20+ million Americans lost their jobs over the last few weeks. The next announced unemployment rate on May 8th is expected to be in the double digits. Because the health crisis brought the economy to a screeching halt, many are feeling a personal financial crisis. James Bullard, President of the Federal Reserve Bank of St. Louis, explained that the government is trying to find ways to assist those who have lost their jobs and the companies which were forced to close (think: your neighborhood restaurant). In a recent interview he said:
With over 90% of Americans now under a shelter-in-place order, many experts are warning that the American economy is heading toward a recession, if it’s not in one already. What does that mean to the residential real estate market?
What is a recession?
According to the National Bureau of Economic Research:
“A recession is a significant decline in economic activity spread across the economy, lasting more than a few months, normally visible in real GDP, real income, employment, industrial production, and wholesale-retail sales.”
COVID-19 hit the pause button on the American economy in the middle of March. Goldman Sachs, JP Morgan, and Morgan Stanley are all calling for a deep dive in the economy in the second quarter of this year. Though we may not yet be in a recession by the technical definition of the word today, most believe history will show we were in one from April to June.
Does that mean we’re headed for another housing crash?
Many fear a recession will mean a repeat of the housing crash that occurred during the Great Recession of 2006-2008. The past, however, shows us that most recessions do not adversely impact home values. Doug Brien, CEO of Mynd Property Management, explains:
“With the exception of two recessions, the Great Recession from 2007-2009, & the Gulf War recession from 1990-1991, no other recessions have impacted the U.S. housing market, according to Freddie Mac Home Price Index data collected from 1975 to 2018.”
CoreLogic, in a second study of the last five recessions, found the same. Here’s a graph of their findings:
With the current uncertainty about the economy triggered by a potential trade war, some people are waiting to purchase their first home or move-up to their dream house because they think or hope home prices will drop over the next few years. However, the experts disagree with this perspective.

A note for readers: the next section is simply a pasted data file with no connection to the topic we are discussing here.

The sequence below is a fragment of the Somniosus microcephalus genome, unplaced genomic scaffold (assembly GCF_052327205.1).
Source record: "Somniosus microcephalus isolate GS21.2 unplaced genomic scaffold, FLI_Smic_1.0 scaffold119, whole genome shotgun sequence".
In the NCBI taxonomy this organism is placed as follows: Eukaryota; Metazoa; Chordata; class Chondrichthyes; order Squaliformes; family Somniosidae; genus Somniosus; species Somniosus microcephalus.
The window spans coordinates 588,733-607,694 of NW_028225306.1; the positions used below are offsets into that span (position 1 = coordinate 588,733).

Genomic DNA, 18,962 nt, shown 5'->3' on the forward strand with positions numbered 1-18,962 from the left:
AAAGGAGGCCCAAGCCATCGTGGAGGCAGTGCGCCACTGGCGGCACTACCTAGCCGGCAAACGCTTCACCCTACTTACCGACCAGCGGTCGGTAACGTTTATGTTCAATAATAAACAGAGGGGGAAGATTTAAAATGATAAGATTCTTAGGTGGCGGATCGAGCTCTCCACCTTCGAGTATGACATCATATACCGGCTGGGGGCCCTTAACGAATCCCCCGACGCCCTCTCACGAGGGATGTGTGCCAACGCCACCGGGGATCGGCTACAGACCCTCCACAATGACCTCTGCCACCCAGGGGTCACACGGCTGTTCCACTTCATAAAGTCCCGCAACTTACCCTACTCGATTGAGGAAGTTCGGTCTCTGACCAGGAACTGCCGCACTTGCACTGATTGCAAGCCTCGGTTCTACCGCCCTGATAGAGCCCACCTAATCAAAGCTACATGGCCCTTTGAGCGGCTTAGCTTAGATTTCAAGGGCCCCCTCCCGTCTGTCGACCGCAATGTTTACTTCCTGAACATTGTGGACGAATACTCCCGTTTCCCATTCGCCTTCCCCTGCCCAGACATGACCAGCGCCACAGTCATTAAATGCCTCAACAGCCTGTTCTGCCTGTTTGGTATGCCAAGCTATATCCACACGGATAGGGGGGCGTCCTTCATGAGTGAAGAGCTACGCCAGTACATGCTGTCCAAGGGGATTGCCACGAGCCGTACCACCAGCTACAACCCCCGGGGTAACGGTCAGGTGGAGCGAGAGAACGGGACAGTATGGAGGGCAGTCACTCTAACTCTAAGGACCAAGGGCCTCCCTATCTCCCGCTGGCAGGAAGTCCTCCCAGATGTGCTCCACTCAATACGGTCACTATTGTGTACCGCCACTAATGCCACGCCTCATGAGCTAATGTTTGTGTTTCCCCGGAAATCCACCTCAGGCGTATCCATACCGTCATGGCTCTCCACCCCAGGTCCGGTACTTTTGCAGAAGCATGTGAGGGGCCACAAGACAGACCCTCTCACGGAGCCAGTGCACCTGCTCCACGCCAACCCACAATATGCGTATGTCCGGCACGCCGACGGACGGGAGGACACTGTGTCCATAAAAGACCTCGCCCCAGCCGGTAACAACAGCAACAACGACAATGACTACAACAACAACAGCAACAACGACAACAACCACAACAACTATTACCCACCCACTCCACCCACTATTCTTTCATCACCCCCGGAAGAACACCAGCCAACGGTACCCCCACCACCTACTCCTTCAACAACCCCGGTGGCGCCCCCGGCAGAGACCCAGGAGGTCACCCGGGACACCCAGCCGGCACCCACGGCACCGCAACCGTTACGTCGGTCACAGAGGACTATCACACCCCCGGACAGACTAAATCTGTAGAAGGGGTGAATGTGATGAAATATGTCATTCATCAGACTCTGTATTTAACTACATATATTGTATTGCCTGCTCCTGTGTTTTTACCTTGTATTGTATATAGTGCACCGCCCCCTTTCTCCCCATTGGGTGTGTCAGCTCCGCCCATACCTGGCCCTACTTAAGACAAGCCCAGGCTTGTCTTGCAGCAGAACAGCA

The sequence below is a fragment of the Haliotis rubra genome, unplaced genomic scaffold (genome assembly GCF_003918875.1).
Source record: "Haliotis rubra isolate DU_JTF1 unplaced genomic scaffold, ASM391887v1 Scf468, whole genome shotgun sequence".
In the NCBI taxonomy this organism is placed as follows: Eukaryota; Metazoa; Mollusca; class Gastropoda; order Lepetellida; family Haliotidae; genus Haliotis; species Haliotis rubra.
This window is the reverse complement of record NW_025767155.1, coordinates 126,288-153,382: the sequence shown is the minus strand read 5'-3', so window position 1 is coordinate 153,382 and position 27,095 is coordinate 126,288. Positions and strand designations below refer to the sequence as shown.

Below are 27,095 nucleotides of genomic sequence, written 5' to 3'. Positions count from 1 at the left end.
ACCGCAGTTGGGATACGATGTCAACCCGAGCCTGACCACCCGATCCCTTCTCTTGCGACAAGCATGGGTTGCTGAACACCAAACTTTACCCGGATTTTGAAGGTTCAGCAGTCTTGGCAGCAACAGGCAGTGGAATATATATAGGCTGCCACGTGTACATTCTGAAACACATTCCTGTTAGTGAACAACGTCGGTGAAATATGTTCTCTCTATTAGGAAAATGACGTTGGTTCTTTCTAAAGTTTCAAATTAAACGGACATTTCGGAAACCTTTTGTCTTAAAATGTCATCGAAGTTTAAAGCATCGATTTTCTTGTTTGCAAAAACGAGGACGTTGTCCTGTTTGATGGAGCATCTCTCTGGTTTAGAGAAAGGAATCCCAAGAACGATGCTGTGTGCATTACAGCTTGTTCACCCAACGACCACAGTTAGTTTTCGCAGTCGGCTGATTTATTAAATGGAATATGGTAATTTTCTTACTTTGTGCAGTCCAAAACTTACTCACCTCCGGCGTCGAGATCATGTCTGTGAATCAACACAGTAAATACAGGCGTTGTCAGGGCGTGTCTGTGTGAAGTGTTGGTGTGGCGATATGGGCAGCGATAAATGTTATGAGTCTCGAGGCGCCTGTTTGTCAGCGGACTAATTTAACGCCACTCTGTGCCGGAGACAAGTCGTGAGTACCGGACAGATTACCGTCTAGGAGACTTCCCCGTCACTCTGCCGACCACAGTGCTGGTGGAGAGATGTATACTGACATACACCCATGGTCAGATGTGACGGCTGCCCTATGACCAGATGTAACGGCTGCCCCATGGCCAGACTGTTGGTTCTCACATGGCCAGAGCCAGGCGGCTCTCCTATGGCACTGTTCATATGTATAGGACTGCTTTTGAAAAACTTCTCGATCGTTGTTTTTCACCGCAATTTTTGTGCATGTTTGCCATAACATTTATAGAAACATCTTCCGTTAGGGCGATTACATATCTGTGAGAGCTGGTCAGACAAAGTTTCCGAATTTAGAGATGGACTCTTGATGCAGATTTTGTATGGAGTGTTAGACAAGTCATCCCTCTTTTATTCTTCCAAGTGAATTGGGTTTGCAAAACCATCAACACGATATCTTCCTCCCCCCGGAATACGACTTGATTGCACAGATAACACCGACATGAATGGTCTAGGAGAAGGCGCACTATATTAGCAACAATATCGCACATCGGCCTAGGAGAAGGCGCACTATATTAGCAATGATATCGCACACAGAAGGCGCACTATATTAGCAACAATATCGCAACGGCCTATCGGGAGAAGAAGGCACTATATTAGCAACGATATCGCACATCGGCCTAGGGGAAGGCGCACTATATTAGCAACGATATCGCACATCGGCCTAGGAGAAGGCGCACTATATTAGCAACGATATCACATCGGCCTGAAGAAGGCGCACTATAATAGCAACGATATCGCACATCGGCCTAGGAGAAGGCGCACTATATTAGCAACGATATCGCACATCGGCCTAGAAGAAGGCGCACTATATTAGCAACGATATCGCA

Here is a table showing the predicted levels of appreciation from six major housing sources:
How Much Do You Know About Down Payments?
Whether you’ve owned a home before, or you’re ready to jump into homeownership for the first time, there are always a lot of questions swirling around about what is truly required for a down payment, and how to best source down payment assistance. Let’s tackle these two today.
1. How much do you really need for a down payment?There is a long-standing misconception about down payment requirements. A survey from Fannie Mae shows only 17% of consumers know the minimum options are actually between 1 - 5% of the purchase price and 40% don’t know how much they need at all.There are many mortgage loans available that require as little as 3% down for first-time buyers, and some ask for only 3.5% down from repeat buyers. There are even loans available for Veterans that provide 0% down payment options too.
If you are debating purchasing a home right now, you are probably getting a lot of advice. Though your friends and family have your best interests at heart, they may not be fully aware of your needs and what is currently happening in the real estate market.
Ask yourself the following three questions to help determine if now is a good time for you to buy in today’s market.
There has been a lot written about the benefits of homeownership. One benefit that continues to rise to the top is the added wealth homeowners gain simply by paying their mortgage while their home increases in value over time.
The National Association of Realtors (NAR) recently broke down the equity gained from price appreciation and principal payments in their Economists Outlook Blog. Homeowners who purchased their homes five years ago have already gained almost $80,000 in equity over that time with 80% of the gains coming from price appreciation.
According to data released by the Internal Revenue Service (IRS), Americans can expect an estimated average refund of $3,143 this year when filing their taxes. This is down slightly from the average refund of $3,436 last year.
Tax refunds are often thought of as ‘extra money’ that can be used toward larger goals. For anyone looking to buy a home in 2019, this can be a great jump start toward a down payment!
The map below shows the average tax refund Americans received last year by state.
In a strong seller’s market, like the one we have experienced over the past few years, bidding wars are common and expected. This makes sense! A seller’s market is defined as a market in which the inventory of homes for sale cannot satisfy the number of buyers who want to purchase a home.
According to the Cambridge English Dictionary, bidding wars occur when two or more parties repeatedly outbid each other as they compete to purchase something- in this case, a home.
Savvy home buyers, like you, interview multiple buyer’s agents before deciding on whom to hire. It’s in your best interest to ask them some or all of the following questions to gauge their knowledge and whether or not they fit with your needs.
Take a look below at our list of the best questions to ask a real estate agent and let us know if there are any additional questions that you have found valuable when interviewing agents.
With home prices softening, some are concerned that we may be headed toward the next housing crash. However, it is important to remember that today’s market is quite different than the bubble market of twelve years ago.
Here are three key metrics that will explain why: